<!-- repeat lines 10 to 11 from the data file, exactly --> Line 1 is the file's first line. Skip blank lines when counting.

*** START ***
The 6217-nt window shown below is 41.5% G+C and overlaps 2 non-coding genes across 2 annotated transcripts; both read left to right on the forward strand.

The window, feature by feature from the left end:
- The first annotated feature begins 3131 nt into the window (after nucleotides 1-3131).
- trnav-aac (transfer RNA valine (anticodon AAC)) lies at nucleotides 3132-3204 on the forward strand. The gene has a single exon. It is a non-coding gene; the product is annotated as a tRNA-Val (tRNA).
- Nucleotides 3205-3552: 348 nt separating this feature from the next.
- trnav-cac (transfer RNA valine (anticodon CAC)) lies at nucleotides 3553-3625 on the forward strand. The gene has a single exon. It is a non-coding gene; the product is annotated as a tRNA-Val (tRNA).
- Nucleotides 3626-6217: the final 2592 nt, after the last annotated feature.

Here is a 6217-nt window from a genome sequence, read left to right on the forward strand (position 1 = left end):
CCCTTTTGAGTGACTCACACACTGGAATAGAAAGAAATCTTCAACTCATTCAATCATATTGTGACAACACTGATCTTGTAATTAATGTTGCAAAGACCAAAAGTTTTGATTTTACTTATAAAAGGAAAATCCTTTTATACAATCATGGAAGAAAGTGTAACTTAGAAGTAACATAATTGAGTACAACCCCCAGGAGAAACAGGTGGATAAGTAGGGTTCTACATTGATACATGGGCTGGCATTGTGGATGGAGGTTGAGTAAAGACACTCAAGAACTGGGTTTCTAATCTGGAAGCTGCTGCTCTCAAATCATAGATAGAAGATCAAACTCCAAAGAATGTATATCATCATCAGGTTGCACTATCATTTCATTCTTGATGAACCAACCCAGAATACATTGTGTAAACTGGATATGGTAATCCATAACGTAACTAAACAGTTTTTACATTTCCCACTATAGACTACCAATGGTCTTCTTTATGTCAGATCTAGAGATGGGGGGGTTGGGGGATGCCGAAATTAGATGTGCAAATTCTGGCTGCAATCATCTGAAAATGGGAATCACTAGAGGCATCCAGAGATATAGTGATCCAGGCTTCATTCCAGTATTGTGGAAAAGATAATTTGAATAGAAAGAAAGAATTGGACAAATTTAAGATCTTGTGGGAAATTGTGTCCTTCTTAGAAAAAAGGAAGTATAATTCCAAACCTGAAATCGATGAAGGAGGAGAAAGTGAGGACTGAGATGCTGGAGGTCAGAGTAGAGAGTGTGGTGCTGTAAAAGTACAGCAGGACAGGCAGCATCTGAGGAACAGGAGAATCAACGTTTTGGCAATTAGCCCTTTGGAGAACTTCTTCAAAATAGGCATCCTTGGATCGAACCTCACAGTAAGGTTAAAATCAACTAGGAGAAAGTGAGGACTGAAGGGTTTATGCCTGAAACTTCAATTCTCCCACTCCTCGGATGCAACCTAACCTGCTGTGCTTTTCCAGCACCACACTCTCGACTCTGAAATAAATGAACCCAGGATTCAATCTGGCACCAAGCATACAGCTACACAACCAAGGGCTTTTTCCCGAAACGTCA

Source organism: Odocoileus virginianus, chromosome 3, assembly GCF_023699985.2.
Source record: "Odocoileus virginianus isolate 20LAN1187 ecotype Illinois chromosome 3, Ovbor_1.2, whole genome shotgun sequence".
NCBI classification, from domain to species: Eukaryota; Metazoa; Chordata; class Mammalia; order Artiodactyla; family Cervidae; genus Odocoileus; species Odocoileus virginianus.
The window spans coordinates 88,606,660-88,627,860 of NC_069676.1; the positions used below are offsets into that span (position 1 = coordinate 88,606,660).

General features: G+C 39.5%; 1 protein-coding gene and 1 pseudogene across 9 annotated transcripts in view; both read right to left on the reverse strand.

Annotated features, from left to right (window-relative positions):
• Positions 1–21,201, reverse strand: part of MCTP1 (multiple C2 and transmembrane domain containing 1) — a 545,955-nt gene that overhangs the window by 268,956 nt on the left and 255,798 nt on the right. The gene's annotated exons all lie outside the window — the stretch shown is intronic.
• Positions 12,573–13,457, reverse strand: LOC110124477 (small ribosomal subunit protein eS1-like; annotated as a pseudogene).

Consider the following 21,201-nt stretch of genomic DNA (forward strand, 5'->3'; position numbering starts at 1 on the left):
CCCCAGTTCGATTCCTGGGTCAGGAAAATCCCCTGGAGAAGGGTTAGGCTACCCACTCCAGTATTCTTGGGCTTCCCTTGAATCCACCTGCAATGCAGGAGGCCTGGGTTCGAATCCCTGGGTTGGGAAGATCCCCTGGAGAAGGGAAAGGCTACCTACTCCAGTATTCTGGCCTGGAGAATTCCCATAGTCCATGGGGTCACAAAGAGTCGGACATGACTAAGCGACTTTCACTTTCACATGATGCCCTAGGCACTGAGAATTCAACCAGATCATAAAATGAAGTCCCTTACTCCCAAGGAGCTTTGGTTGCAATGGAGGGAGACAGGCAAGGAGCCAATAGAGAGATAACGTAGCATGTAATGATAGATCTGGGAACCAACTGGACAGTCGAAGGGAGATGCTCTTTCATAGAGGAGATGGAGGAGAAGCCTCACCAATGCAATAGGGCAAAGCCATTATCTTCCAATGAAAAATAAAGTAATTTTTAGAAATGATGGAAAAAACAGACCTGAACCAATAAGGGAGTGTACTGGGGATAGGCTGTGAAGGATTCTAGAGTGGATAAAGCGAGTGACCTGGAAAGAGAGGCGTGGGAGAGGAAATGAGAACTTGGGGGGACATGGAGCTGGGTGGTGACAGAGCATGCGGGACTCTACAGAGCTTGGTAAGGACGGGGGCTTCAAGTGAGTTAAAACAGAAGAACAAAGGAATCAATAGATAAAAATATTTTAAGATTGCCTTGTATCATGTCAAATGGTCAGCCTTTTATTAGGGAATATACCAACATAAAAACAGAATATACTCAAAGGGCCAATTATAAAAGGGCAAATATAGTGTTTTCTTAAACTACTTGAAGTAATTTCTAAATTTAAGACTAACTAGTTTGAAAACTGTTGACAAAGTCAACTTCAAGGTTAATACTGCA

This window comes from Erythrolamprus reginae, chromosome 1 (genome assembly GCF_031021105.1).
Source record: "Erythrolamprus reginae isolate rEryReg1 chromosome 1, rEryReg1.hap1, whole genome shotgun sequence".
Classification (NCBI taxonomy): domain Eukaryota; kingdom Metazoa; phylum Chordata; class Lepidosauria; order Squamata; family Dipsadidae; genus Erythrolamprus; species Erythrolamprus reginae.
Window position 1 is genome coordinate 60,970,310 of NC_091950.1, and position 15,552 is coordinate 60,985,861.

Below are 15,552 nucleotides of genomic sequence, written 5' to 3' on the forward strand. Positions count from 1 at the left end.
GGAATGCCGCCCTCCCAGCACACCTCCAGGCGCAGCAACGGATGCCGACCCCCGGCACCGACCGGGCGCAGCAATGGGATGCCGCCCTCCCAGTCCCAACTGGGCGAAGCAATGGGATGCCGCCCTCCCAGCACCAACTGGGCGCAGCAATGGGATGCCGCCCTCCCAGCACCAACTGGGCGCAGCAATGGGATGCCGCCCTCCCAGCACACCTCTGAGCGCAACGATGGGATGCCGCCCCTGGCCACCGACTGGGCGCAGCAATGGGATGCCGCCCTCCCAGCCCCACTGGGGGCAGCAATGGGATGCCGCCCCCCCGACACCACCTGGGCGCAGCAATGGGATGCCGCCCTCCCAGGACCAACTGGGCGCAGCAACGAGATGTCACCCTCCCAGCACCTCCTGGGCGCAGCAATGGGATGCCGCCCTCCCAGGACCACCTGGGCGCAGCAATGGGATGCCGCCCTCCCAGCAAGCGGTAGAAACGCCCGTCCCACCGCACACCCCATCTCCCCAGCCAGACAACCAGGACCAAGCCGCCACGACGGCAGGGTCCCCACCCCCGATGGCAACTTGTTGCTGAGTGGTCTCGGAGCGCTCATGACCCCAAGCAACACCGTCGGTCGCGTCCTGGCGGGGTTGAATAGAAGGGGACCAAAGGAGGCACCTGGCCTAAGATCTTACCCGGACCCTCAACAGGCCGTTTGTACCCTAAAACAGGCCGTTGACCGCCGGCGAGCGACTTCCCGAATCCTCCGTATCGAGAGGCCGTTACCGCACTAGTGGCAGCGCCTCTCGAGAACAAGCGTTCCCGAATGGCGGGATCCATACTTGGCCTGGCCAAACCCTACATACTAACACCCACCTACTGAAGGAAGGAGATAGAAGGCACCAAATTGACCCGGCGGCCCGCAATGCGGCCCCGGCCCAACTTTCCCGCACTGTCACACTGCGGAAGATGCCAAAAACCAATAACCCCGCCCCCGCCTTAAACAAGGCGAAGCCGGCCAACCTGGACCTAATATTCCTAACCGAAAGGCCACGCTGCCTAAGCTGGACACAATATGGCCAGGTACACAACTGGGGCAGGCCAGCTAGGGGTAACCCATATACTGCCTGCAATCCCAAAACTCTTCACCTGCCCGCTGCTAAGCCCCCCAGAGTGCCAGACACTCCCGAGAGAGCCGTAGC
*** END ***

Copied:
Source organism: Odocoileus virginianus, chromosome 3, assembly GCF_023699985.2.
Source record: "Odocoileus virginianus isolate 20LAN1187 ecotype Illinois chromosome 3, Ovbor_1.2, whole genome shotgun sequence".